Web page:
Peri is correct when referring to Part 91 regulations, which pertain to the operation of small non-commercial aircraft within the US. However, airlines regulated under Part 121 and Part 135 are required to keep maintenance-training records. This also applies to Part 145 MROs. Some of the larger corporate operators, which operate under Part 91, are likely to keep maintenance-training records, even when not required by the regulator.
Some mechanics also keep their training and working requirements, which permits them to maintain their “Recency of Experience” as described in Part 65.83. Nevertheless, Peri’s point is well taken. Better record keeping of training enhances and validates a maintenance operation, and augments the safety culture of a large segment of the aviation industry. Peri would like to see a provision to Part 65 to have record keeping of their continuing education/training so regulatory authorities or employers can evaluate the AMTs.
“Fundamentally, we have a maintenance safety culture,” Peri said. Incorporating the SMS into the corporate culture - without fear of reprisals - would help advance the safety culture.”
“At present, there are around 130,000 wrench turning mechanics in the aviation industry,” said Peri, of which 52% work for airlines. The rest of the AMTs are divided among manufacturing, FBOs and government.
WATS 2014 attendees should not miss another session on new ways of delivering maintenance training. Professor Dennis Vincenzi, Embry Riddle Aeronautical University Worldwide will discuss ERAU’s “Experience with Massive Open On-Line Courses (MOOC).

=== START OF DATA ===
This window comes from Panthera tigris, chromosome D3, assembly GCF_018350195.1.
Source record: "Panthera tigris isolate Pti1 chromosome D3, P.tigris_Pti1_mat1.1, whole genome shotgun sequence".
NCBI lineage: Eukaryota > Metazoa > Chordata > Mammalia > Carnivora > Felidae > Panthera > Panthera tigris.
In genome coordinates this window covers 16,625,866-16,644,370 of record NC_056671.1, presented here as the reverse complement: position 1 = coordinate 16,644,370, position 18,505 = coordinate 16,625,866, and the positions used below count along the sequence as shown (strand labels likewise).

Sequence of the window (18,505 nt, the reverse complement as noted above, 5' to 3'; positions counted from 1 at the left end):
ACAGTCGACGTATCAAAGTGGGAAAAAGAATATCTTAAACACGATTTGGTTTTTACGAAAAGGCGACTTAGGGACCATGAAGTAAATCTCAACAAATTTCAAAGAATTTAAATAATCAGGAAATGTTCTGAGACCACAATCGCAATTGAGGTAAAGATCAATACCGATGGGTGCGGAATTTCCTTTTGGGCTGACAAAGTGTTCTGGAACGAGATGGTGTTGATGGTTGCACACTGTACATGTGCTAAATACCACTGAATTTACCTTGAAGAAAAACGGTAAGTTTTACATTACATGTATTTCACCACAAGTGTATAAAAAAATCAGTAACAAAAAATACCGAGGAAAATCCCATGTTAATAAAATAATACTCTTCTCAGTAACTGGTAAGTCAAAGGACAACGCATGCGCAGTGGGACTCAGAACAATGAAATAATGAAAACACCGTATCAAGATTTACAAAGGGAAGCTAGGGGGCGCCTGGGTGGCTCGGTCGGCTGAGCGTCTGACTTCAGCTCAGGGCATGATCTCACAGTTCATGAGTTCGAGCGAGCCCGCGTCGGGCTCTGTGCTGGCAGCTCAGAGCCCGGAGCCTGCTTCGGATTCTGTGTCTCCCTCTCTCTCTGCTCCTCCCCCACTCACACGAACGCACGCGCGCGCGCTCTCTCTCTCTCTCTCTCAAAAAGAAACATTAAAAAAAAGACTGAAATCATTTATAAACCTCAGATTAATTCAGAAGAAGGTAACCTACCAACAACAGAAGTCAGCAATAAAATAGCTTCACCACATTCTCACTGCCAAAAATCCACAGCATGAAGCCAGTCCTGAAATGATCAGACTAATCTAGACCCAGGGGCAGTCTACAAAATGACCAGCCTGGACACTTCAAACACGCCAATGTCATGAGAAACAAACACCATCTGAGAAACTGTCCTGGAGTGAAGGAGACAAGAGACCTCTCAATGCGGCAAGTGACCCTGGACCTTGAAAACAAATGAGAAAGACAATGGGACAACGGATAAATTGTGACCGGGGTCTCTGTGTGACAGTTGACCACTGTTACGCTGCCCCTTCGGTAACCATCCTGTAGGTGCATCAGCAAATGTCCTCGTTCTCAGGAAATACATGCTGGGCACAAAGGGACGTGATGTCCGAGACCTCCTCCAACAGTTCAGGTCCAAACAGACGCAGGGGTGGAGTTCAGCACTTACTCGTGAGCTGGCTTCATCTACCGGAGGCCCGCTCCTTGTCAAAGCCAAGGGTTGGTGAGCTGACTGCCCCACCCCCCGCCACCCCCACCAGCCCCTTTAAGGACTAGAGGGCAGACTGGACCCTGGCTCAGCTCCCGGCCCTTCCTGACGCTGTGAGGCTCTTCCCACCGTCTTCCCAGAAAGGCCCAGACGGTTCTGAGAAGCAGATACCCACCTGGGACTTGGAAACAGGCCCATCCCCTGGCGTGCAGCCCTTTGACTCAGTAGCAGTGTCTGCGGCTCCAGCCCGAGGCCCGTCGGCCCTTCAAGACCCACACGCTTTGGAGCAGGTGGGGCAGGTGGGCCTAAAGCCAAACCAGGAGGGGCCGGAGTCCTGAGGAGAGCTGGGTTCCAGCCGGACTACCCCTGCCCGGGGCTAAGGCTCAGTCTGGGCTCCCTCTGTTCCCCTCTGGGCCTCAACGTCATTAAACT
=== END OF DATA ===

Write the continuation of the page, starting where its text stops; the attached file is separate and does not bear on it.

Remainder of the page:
Other sessions of note: D. Smith, Training Manager, US Department of Transportation Safety Institute, will address “SMS, Accident Investigation, and Non-technical Maintenance Training.” Michael Kalbow, Head of Maintenance Training, Airbus will talk on “How to Promote and Sustain Safety Culture Through International Technical Training Cooperation.” Dr. Maggie Ma, Senior Research Engineer, The Boeing Company will follow up with “Affecting Voluntary Reporting Across Many Cultures.”
CAT contacted numerous airlines for their views on enhancing AMT training and creating a safety culture for maintenance departments. Many said they couldn’t answer one question without including the other in the answer.
“Training and safety are intertwined in the same way that training and technical skill is,” said David T. Deveau, vice president Safety Quality & Environment, Jazz Aviation, a regional airline serving Air Canada with a fleet of over 130 aircraft. “In a modern safety culture, training is not separate activity. It is a safety activity.”
Maintenance Training manager Robert Harpelle agreed. “In the past, safety training was almost like an add-on or a standalone training subject. We would cover specifics items such as human factors or safety reporting requirements.”
“That has changed,” Harpelle continued, “we include safety as part of all training. The safety subjects are selected based on SMS inputs, which highlight areas of concern. This ensures that the training is focused on areas, which need attention, not just trying to tick a box off.”
Deveau said the blending of training and safety could manifest itself in many ways, “including when training is part of the feedback cycle whereby risks and hazards and other issues identified through SMS flow back through those who manage risk.
“It also works the other way around, in that it is often during training that we learn about the realities and subtleties of what is happening on the front line,” Deveau continued. “Training is as much a safety process as any other part of SMS.” That is a message that is likely to be heard again and again at WATS.